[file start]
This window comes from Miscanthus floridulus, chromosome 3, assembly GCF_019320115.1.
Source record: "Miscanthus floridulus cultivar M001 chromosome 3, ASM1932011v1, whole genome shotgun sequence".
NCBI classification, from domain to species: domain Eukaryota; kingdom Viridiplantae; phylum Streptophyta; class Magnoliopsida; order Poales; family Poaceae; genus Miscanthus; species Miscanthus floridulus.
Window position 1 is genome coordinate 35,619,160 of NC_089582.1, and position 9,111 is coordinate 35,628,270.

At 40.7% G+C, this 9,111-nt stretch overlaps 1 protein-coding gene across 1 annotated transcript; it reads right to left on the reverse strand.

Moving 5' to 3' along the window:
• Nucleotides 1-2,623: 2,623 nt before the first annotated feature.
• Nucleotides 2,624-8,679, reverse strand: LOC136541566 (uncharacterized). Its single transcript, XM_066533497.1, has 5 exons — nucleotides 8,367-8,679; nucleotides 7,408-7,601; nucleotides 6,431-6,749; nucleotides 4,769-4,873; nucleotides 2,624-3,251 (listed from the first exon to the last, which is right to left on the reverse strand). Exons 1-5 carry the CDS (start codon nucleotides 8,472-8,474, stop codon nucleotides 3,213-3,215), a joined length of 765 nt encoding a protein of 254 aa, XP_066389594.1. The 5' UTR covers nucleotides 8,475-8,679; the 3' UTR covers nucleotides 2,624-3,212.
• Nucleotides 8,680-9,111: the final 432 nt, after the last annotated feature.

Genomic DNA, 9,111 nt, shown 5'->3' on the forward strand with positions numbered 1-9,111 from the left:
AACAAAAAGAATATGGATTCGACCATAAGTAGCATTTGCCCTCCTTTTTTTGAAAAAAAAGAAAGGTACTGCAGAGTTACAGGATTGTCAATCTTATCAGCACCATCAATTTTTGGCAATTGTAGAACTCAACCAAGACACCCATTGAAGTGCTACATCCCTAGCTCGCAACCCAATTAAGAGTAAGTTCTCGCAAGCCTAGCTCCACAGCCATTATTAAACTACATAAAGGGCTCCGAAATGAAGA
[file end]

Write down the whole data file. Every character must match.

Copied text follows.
This window comes from Miscanthus floridulus, chromosome 3, assembly GCF_019320115.1.
Source record: "Miscanthus floridulus cultivar M001 chromosome 3, ASM1932011v1, whole genome shotgun sequence".
NCBI classification, from domain to species: domain Eukaryota; kingdom Viridiplantae; phylum Streptophyta; class Magnoliopsida; order Poales; family Poaceae; genus Miscanthus; species Miscanthus floridulus.
Window position 1 is genome coordinate 35,619,160 of NC_089582.1, and position 9,111 is coordinate 35,628,270.

At 40.7% G+C, this 9,111-nt stretch overlaps 1 protein-coding gene across 1 annotated transcript; it reads right to left on the reverse strand.

Moving 5' to 3' along the window:
• Nucleotides 1-2,623: 2,623 nt before the first annotated feature.
• Nucleotides 2,624-8,679, reverse strand: LOC136541566 (uncharacterized). Its single transcript, XM_066533497.1, has 5 exons — nucleotides 8,367-8,679; nucleotides 7,408-7,601; nucleotides 6,431-6,749; nucleotides 4,769-4,873; nucleotides 2,624-3,251 (listed from the first exon to the last, which is right to left on the reverse strand). Exons 1-5 carry the CDS (start codon nucleotides 8,472-8,474, stop codon nucleotides 3,213-3,215), a joined length of 765 nt encoding a protein of 254 aa, XP_066389594.1. The 5' UTR covers nucleotides 8,475-8,679; the 3' UTR covers nucleotides 2,624-3,212.
• Nucleotides 8,680-9,111: the final 432 nt, after the last annotated feature.

Genomic DNA, 9,111 nt, shown 5'->3' on the forward strand with positions numbered 1-9,111 from the left:
AACAAAAAGAATATGGATTCGACCATAAGTAGCATTTGCCCTCCTTTTTTTGAAAAAAAAGAAAGGTACTGCAGAGTTACAGGATTGTCAATCTTATCAGCACCATCAATTTTTGGCAATTGTAGAACTCAACCAAGACACCCATTGAAGTGCTACATCCCTAGCTCGCAACCCAATTAAGAGTAAGTTCTCGCAAGCCTAGCTCCACAGCCATTATTAAACTACATAAAGGGCTCCGAAATGAAGA